A.D. 1420. saying in a loud voice that they had killed the said Duke John wickedly and falsely, damnably and through envy, without any reasonable cause, and this being done they should be taken to the place where they perpetrated the said homicide, that is to say, to Monterau-faut-Yonne, and there should repeat the words and carry the tapers again in the same way as at Paris. Moreover that right on the spot where they slew him a church should be built, where twelve canons should be appointed and provided for, six chaplains and six clerks sufficiently salaried to celebrate divine service continually and daily, and that they should be provided with all ornaments and vestments, sanctified or consecrated, with a table, books, chalices, cloths, and all things whatever necessary and pertaining to such case, each of such canons to be assigned two hundred Parisian livres the chaplain a hundred, and the clerk or vicar fifty livres of the said money, at the expense of the said Dauphin and his accomplices, and also that the reason why this church and endowment were founded, should be inscribed on its portal in large letters cut in marble. And similarly that in each of the following towns there should be a church exactly like the aforesaid, that is to say, at Paris, Rouen, Ghent Dijon, Saint Jago of Compostello,i and in Jerusalem, where our Lord Jesus Christ suffered death and passion for human redemption.

After this proposal was finished by the said Rollin, Maitre Peter de Marigny, the king's advocate in parliament, pleading again for the continual sentence against the said homicides, followed up all the preceding. Further, Maitre John Larchier, a doctor in theology, appointed by the Rector General of the University of Paris, also spoke very well and with authority before the two kings, exhorting them

i H. adds here at Rome

to do justice in the punishment of those who were A.p. 1420. guilty of the said crime, and there he explained largely the onds and merits of true justice, exhorting, as has been said, in many ways and adjuring the said kings to listen to and graciously hear the prayers and requests of Duke Philip of Burgundy and his lady mother, in order that they might be pleased to give effect to them.

After these propositions it was answered on behalf of the King of France, by the mouth of his chancellor, that concerning those who had so cruelly and inhumanly murdered Duke John of Burgundy, at whom he was much displeased, and concerning the demands against them now made to him on behalf of the said Duke Philip and his lady mother, ho would do upon them by the grace of God and the good counsel and aid of his son Henry, King of England, regent and heir of France, there present, due execution of justice in all the things said and proposed without fail. And this done, the two kings and all the lords withdrew each to his quarters.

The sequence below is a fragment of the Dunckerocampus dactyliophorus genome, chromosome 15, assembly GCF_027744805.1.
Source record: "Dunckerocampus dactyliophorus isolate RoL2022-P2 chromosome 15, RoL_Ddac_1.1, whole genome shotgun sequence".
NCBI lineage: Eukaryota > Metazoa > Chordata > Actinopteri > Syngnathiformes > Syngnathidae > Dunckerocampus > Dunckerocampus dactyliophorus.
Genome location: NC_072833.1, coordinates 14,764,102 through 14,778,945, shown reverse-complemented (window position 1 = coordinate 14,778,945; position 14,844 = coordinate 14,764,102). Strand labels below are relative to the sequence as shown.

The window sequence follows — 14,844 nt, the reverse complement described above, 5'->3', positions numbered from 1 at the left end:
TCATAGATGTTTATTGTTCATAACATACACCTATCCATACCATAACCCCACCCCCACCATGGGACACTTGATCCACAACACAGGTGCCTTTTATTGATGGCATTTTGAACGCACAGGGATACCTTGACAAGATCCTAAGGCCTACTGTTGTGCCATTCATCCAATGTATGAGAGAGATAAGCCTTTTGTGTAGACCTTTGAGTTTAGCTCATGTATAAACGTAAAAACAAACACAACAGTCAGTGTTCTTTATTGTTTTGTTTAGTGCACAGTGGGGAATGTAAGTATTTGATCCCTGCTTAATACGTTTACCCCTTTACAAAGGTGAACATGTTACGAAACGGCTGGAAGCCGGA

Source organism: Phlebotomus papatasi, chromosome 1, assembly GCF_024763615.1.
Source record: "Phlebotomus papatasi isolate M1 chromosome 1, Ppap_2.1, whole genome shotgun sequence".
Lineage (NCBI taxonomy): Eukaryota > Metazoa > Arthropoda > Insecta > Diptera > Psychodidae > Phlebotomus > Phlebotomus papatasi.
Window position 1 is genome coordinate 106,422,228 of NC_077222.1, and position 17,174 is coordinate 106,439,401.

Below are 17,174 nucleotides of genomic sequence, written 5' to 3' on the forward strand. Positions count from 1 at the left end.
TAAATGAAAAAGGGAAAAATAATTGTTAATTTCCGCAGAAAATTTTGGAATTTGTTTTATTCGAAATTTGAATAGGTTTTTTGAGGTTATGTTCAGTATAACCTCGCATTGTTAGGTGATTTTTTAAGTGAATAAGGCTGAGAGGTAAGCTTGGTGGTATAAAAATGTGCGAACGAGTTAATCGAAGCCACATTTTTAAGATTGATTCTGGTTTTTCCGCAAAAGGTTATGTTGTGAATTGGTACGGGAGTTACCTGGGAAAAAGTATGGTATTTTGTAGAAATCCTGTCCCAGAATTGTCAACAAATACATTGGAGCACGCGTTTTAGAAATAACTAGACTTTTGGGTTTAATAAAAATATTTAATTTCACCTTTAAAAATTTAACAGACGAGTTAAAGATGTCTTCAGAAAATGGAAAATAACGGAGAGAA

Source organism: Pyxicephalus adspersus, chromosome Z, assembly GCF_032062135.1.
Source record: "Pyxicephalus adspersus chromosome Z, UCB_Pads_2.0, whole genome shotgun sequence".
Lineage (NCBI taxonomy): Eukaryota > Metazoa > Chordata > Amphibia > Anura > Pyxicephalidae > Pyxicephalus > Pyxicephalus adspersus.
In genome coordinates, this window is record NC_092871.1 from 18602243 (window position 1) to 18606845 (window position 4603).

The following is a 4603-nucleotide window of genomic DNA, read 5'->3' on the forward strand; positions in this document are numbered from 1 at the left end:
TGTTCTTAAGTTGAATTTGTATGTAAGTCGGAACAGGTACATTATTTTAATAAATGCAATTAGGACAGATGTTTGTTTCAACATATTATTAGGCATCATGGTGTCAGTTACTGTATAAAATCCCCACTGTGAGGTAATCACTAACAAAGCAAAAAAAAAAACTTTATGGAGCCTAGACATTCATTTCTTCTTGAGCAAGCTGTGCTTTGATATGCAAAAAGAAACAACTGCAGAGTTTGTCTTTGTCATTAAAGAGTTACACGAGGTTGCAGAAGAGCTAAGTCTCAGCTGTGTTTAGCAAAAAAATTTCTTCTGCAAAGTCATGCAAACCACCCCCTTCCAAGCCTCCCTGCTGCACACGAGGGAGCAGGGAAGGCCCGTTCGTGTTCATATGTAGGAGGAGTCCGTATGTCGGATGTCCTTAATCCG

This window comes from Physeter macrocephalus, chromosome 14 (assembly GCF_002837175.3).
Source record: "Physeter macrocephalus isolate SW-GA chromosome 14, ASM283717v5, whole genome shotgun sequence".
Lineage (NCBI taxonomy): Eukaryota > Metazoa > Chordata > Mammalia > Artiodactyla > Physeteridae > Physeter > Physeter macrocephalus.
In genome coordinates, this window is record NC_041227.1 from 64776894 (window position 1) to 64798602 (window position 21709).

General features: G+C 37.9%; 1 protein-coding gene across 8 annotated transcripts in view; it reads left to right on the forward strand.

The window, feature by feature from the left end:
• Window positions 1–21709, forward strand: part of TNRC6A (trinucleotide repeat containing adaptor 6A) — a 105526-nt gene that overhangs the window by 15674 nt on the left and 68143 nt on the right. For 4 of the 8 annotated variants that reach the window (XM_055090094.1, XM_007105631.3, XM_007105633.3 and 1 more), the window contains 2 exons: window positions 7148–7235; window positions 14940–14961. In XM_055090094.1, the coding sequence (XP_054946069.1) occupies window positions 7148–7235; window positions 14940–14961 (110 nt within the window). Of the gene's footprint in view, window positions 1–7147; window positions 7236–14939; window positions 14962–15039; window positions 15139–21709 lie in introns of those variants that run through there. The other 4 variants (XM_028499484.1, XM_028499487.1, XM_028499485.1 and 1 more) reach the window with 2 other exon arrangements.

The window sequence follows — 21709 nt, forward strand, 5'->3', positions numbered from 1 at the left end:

Oj the high and sumptuous state which the two kings held one Christmas Day, each in his Hotel at Paris, especially the King of England. ChapTer VII.

While the business above-mentioned was doing, the English of Gournay in Normandy, those of Neufchatol, Vicourt, and others on the frontier, and with them Sir Manneroy de Saint Leger, who was staying at Creil, collected about five hundred fighting men, and made incursions into Brie and Gallois,1 where they took several prisoners and gathered great spoil; but on their return they were met by the Lord of Gamaches,

i Gatioois. H. Valoie. Monstrclet.

A.D. 1421. who was at Compiegne, and other dauphinists of the garrisons in the surrounding country, who recovered near Montpilloy what the English were loaded with; and they killed at least sixty, besides those they took prisoners, and the rest saved themselves by flight; at which encounter the said Lord of Gamaches behaved very bravely.

During this season a marriage was made between Rend of Anjou, brother to the King of Sicily, Marquis du Pont by gift of the cardinal his uncle, and the daughter and heiress of the Duke of Lorraine.

On the other hand Sir Jacques de Harcourt, who still pretended to hold with the Duke of Burgundy's party, kept up a large garrison at Le Crotoy, and made war vigorously by sea and land against the English, with which King Henry was not very well pleased. The associates of the said Sir Jacques in these doings were the Lord of Rambures, Sir Louis de Thienbronne, and his brother Guichart, Sir Cocquart de Cambrone, the two brothers De Herselane, the children of Caumont, and several other gentlemen and warriors of the country.